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1 Corinthians 11:2-16: Headship, Head Coverings, and Me Print E-mail
1 Corinthians
Sunday, 15 November 2015

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The Bible means what it always meant. Whatever meaning the original authors intended is still the meaning for today. The Holy Spirit inspired men like Peter and John and Paul to write down timeless truths that we need to hear today. The meaning of the text never changes. No matter where or when we live, the Bible still means what it always meant. In other words, culture has no impact on meaning. But it does on application. Loving my neighbor looks different today than it did a hundred years ago or a thousand years ago. I am still called to do obey the command, but my obedience in Sikeston might look different than someone’s obedience in Tokyo. Applications will vary, but the meaning never changes.

Yet, what do we do with texts that seem to be written for a particular culture, the one in which the original writers and recipients lived? Do we ignore those texts or explain them away as just cultural issues? How do we make a decision about what is written for them and what is written for us? Or should we take the opposite approach and not recognize any cultural influences? Should we seek to apply every passage in exactly the same way that they would have back then?

These are the questions that make our passage this morning difficult. The text means to us what it meant to Paul and the Corinthians. The meaning has not changed. Yet, due to the cultural background of the passage, does it still apply today? If it does apply, then how? The situation that is behind this passage is that apparently some women in Corinth were refusing to wear head coverings during corporate worship. In order to address this issue, Paul begins by identifying the root problem behind the issue. Look at verses 2-3.

After Paul’s general commendation, he begins to correct them on a few issues regarding their worship (he will continue to do this through chapter 14). Here, he begins with what we could call the headship principle, namely that the husband is the head of the wife. Just as Christ is the head of the church (Ephesians 1:22, 4:14) and the Father is the head of the Son, so is the husband the head of the wife (Ephesians 5:23). Headship does not mean a difference in importance or equality (otherwise you would have to conclude that the Son is not equal to the Father). Rather, the difference is in roles. The wife, or woman, has a role to play in marriage and in the Church just as the husband has a role to play as well. These roles are different, not in importance or value, but in function. So the headship principle is that the husband is the head of the wife in that he functions as the leader of the home.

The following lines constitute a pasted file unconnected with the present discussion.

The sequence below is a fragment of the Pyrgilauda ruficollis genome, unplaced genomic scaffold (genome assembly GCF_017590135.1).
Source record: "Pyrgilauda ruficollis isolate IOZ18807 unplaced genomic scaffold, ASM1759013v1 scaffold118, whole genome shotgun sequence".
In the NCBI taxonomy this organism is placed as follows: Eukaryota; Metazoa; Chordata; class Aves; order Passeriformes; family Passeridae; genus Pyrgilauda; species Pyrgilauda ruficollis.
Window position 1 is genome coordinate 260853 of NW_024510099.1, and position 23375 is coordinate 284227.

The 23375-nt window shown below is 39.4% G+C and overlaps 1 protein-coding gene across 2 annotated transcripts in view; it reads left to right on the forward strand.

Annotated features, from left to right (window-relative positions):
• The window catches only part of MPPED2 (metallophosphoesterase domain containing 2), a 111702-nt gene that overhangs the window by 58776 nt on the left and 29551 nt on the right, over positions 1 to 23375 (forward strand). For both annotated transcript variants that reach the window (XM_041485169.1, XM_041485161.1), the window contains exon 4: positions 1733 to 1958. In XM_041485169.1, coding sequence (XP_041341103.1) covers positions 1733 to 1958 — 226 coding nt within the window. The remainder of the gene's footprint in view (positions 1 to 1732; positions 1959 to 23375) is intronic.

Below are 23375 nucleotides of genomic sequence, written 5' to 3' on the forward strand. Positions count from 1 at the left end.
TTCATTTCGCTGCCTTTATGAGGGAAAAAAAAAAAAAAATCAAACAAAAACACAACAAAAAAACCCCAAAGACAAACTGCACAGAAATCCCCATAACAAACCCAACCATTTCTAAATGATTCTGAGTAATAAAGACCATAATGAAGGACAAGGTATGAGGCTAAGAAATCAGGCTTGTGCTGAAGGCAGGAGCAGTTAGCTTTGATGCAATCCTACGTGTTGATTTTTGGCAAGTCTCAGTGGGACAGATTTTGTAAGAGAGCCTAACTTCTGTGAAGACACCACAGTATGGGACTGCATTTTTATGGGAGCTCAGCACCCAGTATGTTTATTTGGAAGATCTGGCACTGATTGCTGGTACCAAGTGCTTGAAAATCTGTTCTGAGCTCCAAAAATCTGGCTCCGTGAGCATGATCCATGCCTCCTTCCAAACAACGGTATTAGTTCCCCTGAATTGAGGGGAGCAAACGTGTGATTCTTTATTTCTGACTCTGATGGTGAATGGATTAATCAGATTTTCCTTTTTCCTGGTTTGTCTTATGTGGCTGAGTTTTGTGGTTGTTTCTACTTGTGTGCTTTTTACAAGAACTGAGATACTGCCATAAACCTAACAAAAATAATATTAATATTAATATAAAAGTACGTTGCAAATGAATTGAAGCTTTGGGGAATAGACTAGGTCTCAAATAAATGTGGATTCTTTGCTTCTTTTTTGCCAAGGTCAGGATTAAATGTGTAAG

Yet, what does this have to do with head coverings? Look at verses 4-5a. Paul is applying the headship principle to the current issue in Corinth of women not covering their heads when they pray and prophesy in worship. Paul wants them to see the connection between their actions and what it communicates, between the headship principle and the practical application of head coverings. He goes on to give five reasons why they need to believe the principle and practice the application. Let’s consider these.

It honors your husband (v. 5b-6)

The first reason they should believe in headship and practice head covering is because it honors the husband, or the men of the Church. He points out the negative in verse 5. Look at that again. For these women to not cover their heads during worship was a dishonor to their husband. Paul compares this to a woman shaving her head in verses 5b-6. Look at those with me. The argument is simple. If a woman is not willing to cover her head then she should shave her head. Yet, a woman shaving her head is disgraceful. Thus, a woman should cover her head in worship. Already we are seeing some cultural ideas being brought out in the argument. In their culture it was disgraceful for a woman to shave her head. Since not wearing a head covering in worship is comparable to that, Paul says that a woman should not dishonor her husband in this way. Rather, she should honor him as her head by wearing the head covering.

It embraces your created role (v. 7-10)

Next Paul turns to creation to defend the headship principle and the application. Look at verses 7-9. Appealing to Genesis 1-2, Paul argues that a man should not cover his head because he is the image and glory of God. Paul does not tell us how these two are related, but rather moves on to the woman. He describes her as the glory of man. Although it is hard to know exactly what he means here, he helps us by going back to creation. Eve was made from Adam’s rib, therefore woman came from the man. Eve was made to be Adam’s helper, therefore woman was made for man. In these ways, a woman is the glory of man. She came from man and her role is to help man. These are the roles that were established in creation. Thus, creation itself reflects the headship principle and encourages the women of Corinth to the practical application, the conclusion that Paul draws in verse 10. Look at that with me. We cannot be sure why Paul mentions angels here. Perhaps it is simply a reminder that we are being observed in our worship or perhaps it should be translated ‘messengers’ as footnoted in the ESV. Either way, for Paul it is simply another reason for the women in Corinth to wear head coverings.